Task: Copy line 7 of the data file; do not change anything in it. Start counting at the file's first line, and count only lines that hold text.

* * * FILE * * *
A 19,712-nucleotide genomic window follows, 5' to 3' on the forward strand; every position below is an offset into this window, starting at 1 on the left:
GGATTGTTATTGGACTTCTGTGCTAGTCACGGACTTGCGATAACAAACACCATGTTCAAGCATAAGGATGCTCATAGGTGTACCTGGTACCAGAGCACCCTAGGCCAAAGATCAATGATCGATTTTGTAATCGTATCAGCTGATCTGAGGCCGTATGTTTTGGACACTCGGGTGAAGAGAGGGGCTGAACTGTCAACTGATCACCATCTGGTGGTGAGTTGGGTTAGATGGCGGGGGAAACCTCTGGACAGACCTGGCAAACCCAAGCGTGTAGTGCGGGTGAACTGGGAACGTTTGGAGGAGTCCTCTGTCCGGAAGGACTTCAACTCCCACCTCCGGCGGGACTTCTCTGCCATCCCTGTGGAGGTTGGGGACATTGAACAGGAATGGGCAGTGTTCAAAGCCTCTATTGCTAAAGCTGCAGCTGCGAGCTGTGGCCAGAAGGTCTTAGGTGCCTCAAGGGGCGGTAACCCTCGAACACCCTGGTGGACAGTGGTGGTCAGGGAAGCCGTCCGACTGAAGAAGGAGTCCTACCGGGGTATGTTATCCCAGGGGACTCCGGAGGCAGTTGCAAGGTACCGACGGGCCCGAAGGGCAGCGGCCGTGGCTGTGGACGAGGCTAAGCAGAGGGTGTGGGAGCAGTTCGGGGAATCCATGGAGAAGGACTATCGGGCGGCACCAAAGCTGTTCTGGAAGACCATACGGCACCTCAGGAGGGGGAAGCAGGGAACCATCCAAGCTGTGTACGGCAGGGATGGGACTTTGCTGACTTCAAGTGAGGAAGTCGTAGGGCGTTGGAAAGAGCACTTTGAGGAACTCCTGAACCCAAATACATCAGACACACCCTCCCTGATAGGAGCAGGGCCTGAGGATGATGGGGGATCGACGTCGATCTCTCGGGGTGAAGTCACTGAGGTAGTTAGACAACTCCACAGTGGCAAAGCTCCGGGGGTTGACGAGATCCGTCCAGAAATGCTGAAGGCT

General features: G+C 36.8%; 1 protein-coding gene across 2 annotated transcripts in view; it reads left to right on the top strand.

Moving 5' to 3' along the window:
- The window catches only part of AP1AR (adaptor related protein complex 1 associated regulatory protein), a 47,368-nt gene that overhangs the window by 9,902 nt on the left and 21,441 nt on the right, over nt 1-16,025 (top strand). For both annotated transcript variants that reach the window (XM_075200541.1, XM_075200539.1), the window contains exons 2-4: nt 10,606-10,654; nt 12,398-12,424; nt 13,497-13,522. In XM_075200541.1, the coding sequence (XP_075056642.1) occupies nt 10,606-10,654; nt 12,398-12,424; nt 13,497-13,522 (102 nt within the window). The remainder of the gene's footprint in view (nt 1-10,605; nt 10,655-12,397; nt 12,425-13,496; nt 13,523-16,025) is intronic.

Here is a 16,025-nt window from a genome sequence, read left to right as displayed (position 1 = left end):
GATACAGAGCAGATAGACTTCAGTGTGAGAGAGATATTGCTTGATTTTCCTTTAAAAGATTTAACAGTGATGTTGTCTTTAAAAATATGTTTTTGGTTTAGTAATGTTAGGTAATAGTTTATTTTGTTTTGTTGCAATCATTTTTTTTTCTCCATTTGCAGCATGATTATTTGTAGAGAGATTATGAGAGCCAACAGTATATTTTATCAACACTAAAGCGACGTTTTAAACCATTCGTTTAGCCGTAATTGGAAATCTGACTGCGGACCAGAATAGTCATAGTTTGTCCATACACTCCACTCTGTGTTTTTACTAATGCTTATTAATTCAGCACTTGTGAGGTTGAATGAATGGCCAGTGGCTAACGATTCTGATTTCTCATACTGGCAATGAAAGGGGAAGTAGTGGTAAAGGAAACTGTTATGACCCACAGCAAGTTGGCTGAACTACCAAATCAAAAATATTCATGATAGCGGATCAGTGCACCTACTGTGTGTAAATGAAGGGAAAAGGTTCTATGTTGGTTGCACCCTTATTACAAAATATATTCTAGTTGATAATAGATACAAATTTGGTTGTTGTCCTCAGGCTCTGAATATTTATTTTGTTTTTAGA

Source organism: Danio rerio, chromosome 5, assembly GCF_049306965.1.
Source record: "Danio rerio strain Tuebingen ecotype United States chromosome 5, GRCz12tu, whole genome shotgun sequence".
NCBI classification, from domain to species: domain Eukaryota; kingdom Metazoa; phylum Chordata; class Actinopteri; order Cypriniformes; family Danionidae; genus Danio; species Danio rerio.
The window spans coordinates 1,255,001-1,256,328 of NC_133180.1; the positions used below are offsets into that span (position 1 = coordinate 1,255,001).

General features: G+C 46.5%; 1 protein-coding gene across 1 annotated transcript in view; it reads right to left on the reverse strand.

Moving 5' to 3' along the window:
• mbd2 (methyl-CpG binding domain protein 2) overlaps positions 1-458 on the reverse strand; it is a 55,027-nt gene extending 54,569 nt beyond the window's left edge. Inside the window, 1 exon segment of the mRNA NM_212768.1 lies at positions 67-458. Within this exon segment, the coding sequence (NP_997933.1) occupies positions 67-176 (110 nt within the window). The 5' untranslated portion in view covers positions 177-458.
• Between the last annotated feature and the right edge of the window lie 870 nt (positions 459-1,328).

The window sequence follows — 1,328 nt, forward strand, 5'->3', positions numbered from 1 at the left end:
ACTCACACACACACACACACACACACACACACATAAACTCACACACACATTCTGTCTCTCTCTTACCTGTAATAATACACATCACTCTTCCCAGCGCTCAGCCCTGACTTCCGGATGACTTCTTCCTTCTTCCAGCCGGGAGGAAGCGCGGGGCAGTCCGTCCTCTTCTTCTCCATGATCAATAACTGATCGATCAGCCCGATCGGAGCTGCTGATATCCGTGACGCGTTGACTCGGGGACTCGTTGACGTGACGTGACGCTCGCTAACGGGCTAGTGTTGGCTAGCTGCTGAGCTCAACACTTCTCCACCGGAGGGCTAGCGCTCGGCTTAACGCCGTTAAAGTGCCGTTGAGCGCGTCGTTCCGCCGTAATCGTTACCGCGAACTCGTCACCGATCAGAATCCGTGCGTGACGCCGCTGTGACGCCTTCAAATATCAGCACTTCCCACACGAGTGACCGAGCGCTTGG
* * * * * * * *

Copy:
GATACAGAGCAGATAGACTTCAGTGTGAGAGAGATATTGCTTGATTTTCCTTTAAAAGATTTAACAGTGATGTTGTCTTTAAAAATATGTTTTTGGTTTAGTAATGTTAGGTAATAGTTTATTTTGTTTTGTTGCAATCATTTTTTTTTCTCCATTTGCAGCATGATTATTTGTAGAGAGATTATGAGAGCCAACAGTATATTTTATCAACACTAAAGCGACGTTTTAAACCATTCGTTTAGCCGTAATTGGAAATCTGACTGCGGACCAGAATAGTCATAGTTTGTCCATACACTCCACTCTGTGTTTTTACTAATGCTTATTAATTCAGCACTTGTGAGGTTGAATGAATGGCCAGTGGCTAACGATTCTGATTTCTCATACTGGCAATGAAAGGGGAAGTAGTGGTAAAGGAAACTGTTATGACCCACAGCAAGTTGGCTGAACTACCAAATCAAAAATATTCATGATAGCGGATCAGTGCACCTACTGTGTGTAAATGAAGGGAAAAGGTTCTATGTTGGTTGCACCCTTATTACAAAATATATTCTAGTTGATAATAGATACAAATTTGGTTGTTGTCCTCAGGCTCTGAATATTTATTTTGTTTTTAGA